In 2016, the World Health Organization (WHO) reported that nearly 13% of the world’s adult population suffered from obesity. It is well known that this complex disease is correlated with long-term health effects such as type-2 diabetes, hypertension and coronary heart disease that impacts an individual’s quality of life.
Researchers have spent nearly three decades trying to develop new therapies by utilizing high-throughput screening (HTS) and high-content screening (HCS) methods to assess the changes that occur in adipose tissues and adipocytes in relation to obesity. However, effective pharmaceutical treatments are still not readily available, which raises questions for why this is the case.
The perspective article featured in the October issue of SLAS Discovery, “Adipocyte-based high throughput screening for anti-obesity drug discovery: Current status and future perspectives” by Tsui, investigates the use of HTS/HCS techniques in anti-obesity drug discovery.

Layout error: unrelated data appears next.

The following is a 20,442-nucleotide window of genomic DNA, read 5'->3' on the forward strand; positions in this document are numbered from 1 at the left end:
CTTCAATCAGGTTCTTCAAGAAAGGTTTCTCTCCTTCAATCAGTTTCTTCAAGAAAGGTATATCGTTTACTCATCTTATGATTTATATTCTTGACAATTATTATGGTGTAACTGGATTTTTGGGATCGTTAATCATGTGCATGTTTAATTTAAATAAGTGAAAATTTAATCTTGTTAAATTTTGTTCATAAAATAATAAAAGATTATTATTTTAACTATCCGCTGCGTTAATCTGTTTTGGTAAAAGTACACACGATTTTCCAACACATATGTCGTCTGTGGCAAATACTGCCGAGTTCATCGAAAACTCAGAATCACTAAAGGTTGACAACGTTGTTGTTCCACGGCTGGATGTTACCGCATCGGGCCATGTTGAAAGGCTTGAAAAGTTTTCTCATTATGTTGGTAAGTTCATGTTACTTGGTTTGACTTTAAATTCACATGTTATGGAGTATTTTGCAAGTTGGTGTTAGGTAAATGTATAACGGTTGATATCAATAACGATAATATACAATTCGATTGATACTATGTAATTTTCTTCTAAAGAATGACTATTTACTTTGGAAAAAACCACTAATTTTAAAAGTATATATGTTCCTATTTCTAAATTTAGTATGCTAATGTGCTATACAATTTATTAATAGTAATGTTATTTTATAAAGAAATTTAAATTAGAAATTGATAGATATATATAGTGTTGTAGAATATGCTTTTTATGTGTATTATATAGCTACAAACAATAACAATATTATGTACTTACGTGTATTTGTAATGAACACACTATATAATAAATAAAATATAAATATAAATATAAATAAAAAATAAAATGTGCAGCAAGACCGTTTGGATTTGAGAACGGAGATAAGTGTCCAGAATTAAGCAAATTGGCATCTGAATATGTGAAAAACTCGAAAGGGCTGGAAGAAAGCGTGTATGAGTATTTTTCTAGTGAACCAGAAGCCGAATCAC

The article shares two profound discoveries: not only did very few studies utilize HTS/HCS technology when performing drug screening using adipocyte models, but the studies that did utilize HTS/HCS techniques lacked the original data or adequate information regarding the experimental design. It is possible that these findings could explain why pharmaceutical treatments are limited.